Translating the Declaration of Independence

The Declaration of Independence makes several definitive statements regarding the rights of the people and where those rights come from.  First, the Declaration acknowledges that the source of rights is the Creator, calling them the “Laws of Nature and of Nature’s God.”
Second, it claims that all men are created equally free to govern their own actions, thus requiring the consent of the governed in order for just government.  Being unwilling to recognize these truths, the British government had failed in it’s sole duty of government of securing the rights of “life, liberty, and the pursuit of happiness” for the people, according to the Founding Fathers.

These ideals come in direct opposition to modern liberal and Progressive thought.  For instance, the Declaration states that “all men are created equal,” meaning that they are all born with the same human rights that the government needs to respect.  The modern liberal or Progressive definition is that men are not created equal and the government needs to step in via redistribution and make them equal.  These definitions are fundamentally incompatible, and one cannot coexist with the other.

This concept of unequal wealth distribution reflecting the inequality of rights is not simply an idea dreamed up by modern day politicians like Barack Obama or Hillary Clinton.  Karl Marx, Teddy Roosevelt, and Woodrow Wilson are only a few historical names associated with this Progressive ideology.  According to Franklin D. Roosevelt, “Necessitous men are not free men,” meaning that poor men are not free.  This notion is flawed in that simply because a man is poor does not mean he is prevented by government from being wealthy.  It may mean that circumstances or a down economy caused his lack of wealth. Or it may mean that he is unwilling to do the work in order to be prosperous.  As long as all men have the opportunity to choose what to do with their lives, they are free from government tyranny.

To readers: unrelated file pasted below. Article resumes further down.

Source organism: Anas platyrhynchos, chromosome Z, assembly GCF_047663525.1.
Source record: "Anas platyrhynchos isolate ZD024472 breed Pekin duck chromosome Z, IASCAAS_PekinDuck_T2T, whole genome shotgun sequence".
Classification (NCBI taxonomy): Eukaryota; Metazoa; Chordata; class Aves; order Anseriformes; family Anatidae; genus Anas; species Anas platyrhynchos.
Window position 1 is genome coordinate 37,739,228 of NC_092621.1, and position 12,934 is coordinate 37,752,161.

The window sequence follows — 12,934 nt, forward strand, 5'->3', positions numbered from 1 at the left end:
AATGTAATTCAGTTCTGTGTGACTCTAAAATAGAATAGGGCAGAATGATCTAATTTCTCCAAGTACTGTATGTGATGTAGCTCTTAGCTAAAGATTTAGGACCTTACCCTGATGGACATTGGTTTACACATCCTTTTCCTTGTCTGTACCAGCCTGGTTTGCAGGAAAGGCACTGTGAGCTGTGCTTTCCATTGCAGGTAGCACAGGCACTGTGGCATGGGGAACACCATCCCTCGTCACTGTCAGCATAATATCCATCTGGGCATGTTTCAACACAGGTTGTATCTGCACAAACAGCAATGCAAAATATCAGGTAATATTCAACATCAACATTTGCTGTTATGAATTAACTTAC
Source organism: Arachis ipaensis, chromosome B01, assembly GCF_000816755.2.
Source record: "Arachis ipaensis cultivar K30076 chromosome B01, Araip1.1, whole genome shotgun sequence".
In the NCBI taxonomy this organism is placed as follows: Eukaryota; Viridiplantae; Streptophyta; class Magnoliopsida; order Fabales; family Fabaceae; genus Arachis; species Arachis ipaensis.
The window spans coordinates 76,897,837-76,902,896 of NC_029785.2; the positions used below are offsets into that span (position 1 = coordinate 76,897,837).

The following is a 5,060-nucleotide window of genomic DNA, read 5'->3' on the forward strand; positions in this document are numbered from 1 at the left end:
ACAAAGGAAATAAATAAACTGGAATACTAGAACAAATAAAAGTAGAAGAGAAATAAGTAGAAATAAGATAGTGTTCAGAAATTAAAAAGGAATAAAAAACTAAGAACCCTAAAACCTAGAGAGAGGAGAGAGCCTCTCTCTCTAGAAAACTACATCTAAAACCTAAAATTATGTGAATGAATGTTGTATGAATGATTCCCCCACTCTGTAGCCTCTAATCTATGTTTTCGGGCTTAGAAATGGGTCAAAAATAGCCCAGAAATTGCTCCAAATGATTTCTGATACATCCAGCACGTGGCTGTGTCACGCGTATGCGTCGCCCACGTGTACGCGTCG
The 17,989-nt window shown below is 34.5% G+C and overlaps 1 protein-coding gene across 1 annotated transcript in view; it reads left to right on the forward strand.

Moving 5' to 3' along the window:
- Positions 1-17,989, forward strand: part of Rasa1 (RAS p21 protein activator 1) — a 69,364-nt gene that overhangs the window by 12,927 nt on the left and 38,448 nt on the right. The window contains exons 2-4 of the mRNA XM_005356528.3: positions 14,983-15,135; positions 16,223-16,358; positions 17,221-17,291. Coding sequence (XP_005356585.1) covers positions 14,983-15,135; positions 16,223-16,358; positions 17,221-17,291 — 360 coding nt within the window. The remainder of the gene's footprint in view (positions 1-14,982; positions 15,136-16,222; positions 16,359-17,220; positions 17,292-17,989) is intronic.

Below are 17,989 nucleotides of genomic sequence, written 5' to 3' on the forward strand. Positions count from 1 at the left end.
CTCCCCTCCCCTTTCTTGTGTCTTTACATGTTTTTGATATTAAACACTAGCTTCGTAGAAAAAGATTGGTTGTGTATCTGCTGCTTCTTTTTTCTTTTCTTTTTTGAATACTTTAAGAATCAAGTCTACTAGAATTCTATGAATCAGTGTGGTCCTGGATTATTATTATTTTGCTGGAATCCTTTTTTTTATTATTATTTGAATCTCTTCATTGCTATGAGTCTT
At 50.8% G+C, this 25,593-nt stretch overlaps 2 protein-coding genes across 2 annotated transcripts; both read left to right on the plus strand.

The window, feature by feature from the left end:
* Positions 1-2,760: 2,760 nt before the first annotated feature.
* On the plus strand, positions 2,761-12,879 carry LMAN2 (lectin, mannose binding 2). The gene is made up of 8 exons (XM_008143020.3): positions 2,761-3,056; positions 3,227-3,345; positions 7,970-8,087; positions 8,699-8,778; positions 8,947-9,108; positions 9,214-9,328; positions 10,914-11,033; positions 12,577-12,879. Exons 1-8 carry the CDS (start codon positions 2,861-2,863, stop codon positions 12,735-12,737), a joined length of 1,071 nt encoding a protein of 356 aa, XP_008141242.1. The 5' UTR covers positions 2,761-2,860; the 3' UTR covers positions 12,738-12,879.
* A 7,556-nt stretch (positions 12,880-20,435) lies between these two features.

4 thoughts on “Translating the Declaration of Independence

  1. I think the most significant disagreements over the America’s Declaration is what constitutes as tyranny. Generally, conservatives believe that any sort of government intervention is tyranny because if the government can gives something then it can also take it away, which is a valid point. Liberals counter that argument because they believe that there can be positive government intervention; for example, social security for seniors who can no longer work or food stamps for low-income individuals/families.

  2. We agree with you! John Adam’s put it perfectly- “Our constitution was made only for a moral and religious people. [and that] It is wholly inadequate to the government of any other.”

    We must know the source of our rights- our Creator. We believe, along with our second president, that capitalism, free enterprise, and liberty – Constitutional Liberty – can only be enjoyed, preserved, protected if such ideals are grounded in something more enduring and permanent than even the our Country’s most sacred founding document.

  3. “Our Creator.”

    ^ That is a a term that symbolizes something different for everybody. America’s founders did not want the country beholden to one specific religious group – they were deists, not Christians. John Adams, Thomas Jefferson, Benjamin Franklin, and others all rejected the doctrines of Christianity and preached their own values. Thomas Jefferson was even accused of being an atheist during the political conflicts of the late-1790’s between the Federalists and the Democratic-Republicans.

    “The rights of conscience we never submitted, we could not submit. We are answerable for them to our God. The legitimate powers of government extend to such acts only as are injurious to others. But it does me no injury for my neighbour to say there are twenty gods, or no god. It neither picks my pocket nor breaks my leg. … Reason and free enquiry are the only effectual agents against error.” – Thomas Jefferson in his ‘Virginia Statute for Religious Freedom.

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